Markets are full of photographic opportunities thanks to the colourful array of produce and people that pass through them. However, they can also be a little daunting, especially in foreign locations but if you remember a few simple steps, you shouldn't have too many problems. These include asking to take close-up portraits, not getting in the way of those running a business and the most important but simple step: be polite.
Wide lenses will give you the opportunity to capture stallholders and customers in their environment while a longer lens can be useful if you'd prefer to shoot more candidly.
Try to avoid flash as not only can it be distracting, it can also spoil the atmosphere you're trying to capture. As indoor markets tend to be low on light this can mean working with higher ISOs but most DSLRs cope with this fine so you can still capture great low light imagery.
Leave the tripod at home as the legs will just get in the way of other visitors. If you find you really do need a support, find a flat, solid surface you can rest your camera on. It's also worth keeping an eye on your white balance as some indoor lighting can leave a coloured tint in your shots.
Capturing portraits of people at work or shots of those visiting the market, buying goods, is the best approach to take. Shooting candidly is fine but for portraits with impact, take the time to ask the stallholders if you can take some shots of them up close. If language is a barrier, try smiling and pointing to your camera as this will often get the message across. Always thank your subject and take the time to show them the result. It'll also help if you can learn how to say 'hello', 'please' and 'thank you' in the language of the country you're visiting, if venturing away from home.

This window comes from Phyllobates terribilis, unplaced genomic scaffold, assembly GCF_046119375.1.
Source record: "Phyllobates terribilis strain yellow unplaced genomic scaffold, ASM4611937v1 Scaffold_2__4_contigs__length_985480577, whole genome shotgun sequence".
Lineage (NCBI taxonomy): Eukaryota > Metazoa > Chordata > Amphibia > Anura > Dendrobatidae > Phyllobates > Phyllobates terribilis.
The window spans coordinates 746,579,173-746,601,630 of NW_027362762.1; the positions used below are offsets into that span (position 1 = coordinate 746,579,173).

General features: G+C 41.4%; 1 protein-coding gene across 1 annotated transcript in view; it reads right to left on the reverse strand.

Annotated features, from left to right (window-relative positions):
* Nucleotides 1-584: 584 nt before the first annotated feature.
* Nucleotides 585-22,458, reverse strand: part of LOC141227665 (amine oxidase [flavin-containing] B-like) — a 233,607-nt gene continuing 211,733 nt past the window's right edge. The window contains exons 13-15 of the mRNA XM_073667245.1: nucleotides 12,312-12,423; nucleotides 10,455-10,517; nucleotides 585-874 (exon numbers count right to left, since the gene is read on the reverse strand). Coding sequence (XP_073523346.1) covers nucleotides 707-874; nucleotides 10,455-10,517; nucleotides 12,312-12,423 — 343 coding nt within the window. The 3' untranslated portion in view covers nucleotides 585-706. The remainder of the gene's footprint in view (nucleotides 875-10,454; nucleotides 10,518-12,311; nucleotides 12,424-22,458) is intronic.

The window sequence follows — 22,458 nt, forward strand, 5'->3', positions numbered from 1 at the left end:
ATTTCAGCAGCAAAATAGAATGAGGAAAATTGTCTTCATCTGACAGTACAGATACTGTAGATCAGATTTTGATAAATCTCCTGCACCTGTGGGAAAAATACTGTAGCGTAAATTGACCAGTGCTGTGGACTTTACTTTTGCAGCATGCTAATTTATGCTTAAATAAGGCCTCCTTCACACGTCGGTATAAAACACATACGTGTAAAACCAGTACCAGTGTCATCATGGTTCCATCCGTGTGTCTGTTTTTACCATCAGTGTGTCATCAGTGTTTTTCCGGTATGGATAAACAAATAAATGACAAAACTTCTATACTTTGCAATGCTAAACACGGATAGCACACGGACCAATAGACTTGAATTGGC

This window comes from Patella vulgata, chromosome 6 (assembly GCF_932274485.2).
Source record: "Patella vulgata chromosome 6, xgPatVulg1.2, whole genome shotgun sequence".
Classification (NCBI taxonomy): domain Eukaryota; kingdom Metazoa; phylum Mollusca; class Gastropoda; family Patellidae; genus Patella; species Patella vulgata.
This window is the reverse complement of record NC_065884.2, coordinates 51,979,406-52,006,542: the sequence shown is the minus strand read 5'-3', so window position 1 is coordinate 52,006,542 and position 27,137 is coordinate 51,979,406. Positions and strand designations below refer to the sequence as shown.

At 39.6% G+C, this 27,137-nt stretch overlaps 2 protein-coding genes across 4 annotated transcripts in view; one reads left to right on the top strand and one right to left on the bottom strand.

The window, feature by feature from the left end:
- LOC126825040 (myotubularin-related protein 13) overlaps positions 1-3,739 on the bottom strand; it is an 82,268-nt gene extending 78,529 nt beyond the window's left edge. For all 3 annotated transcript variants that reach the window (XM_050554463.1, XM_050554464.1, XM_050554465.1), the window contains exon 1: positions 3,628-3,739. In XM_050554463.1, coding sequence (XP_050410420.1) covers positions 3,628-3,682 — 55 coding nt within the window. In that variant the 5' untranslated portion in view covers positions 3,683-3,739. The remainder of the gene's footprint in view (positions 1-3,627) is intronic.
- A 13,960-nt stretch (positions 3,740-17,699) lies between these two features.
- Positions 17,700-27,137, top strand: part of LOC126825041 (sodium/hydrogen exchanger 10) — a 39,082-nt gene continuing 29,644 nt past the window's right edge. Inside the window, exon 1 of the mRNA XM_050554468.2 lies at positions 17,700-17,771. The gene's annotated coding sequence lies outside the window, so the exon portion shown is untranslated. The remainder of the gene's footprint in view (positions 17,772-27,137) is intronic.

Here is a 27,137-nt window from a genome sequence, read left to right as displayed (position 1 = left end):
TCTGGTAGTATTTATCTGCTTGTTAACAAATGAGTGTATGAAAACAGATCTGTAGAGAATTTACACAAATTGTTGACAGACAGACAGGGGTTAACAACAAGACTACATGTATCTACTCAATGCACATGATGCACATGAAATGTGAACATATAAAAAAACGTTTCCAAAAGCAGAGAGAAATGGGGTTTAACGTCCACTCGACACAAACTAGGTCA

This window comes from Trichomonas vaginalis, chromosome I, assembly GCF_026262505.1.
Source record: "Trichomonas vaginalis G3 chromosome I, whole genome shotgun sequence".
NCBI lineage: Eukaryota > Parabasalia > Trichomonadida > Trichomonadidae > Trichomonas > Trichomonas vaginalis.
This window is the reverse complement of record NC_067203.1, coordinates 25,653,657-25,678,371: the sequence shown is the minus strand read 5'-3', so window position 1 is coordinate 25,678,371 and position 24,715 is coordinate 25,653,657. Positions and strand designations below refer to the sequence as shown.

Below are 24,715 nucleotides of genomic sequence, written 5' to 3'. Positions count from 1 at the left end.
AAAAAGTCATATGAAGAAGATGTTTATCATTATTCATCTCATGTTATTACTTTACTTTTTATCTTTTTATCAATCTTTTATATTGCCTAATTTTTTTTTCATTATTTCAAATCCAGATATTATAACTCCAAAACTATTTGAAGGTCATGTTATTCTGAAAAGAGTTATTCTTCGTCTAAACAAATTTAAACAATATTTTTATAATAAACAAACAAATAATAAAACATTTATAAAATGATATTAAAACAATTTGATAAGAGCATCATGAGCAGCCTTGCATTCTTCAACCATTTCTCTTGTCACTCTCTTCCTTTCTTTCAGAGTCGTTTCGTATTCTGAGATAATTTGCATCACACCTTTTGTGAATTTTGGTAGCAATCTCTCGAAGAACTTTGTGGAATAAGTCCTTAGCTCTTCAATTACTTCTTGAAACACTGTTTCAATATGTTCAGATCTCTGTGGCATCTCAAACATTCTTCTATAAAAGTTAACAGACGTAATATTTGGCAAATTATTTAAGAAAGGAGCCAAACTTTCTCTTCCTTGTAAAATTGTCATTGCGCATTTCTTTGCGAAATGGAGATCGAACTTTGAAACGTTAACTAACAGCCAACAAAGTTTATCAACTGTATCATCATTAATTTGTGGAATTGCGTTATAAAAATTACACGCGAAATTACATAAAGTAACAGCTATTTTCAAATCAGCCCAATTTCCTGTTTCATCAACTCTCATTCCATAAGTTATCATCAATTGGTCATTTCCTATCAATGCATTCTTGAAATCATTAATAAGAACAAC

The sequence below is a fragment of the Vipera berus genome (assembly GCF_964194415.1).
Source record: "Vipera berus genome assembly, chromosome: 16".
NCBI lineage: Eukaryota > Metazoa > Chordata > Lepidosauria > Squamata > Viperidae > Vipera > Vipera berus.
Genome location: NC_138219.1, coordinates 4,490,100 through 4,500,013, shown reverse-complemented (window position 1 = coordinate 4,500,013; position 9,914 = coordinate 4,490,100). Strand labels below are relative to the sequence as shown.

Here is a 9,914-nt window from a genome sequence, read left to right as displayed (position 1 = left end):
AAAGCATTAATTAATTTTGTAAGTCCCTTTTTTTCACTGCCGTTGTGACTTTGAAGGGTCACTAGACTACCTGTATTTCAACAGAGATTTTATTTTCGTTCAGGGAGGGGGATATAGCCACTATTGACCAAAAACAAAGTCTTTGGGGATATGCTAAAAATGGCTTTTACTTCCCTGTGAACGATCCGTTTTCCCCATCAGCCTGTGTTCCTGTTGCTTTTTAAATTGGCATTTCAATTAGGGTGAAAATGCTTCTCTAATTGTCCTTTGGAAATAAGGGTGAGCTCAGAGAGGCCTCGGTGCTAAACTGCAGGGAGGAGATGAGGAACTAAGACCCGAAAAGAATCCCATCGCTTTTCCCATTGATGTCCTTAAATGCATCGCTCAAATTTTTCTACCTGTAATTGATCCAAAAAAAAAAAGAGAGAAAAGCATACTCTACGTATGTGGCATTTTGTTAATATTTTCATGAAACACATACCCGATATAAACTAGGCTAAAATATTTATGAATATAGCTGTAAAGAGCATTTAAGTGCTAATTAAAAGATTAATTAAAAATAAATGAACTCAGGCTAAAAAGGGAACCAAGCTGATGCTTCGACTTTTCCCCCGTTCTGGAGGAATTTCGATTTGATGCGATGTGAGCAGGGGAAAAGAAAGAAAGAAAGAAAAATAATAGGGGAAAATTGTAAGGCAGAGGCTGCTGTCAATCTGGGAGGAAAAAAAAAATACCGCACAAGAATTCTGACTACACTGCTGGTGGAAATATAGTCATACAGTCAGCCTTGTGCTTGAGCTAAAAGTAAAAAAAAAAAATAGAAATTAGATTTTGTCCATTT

If someone looks uncomfortable because you're taking their photograph make sure you stop and walk away and always read up on what's acceptable and what isn't and respect the views / practices of the country you're visiting.
Remember to shoot lots and often as lots can happen in a market. Switching to continuous shooting mode can help, but it's not essential, you could also try shooting from the hip if you don't want to draw as much attention to yourself.
When you do have the opportunity to work more closely, try a slightly tighter framing to see what results are produced. If you have particularly large stalls to deal with that have lots of produce between you and the seller this could mean using the power of a zoom lens to pull them to you rather than you moving your feet.
If you're making a special trip to a particular market do remember to check that it's actually open and it's also worth doing a bit of research to find out when the busy times are so you can either arrive at the same time or avoid it all together, depending on what type of images you're trying to capture.
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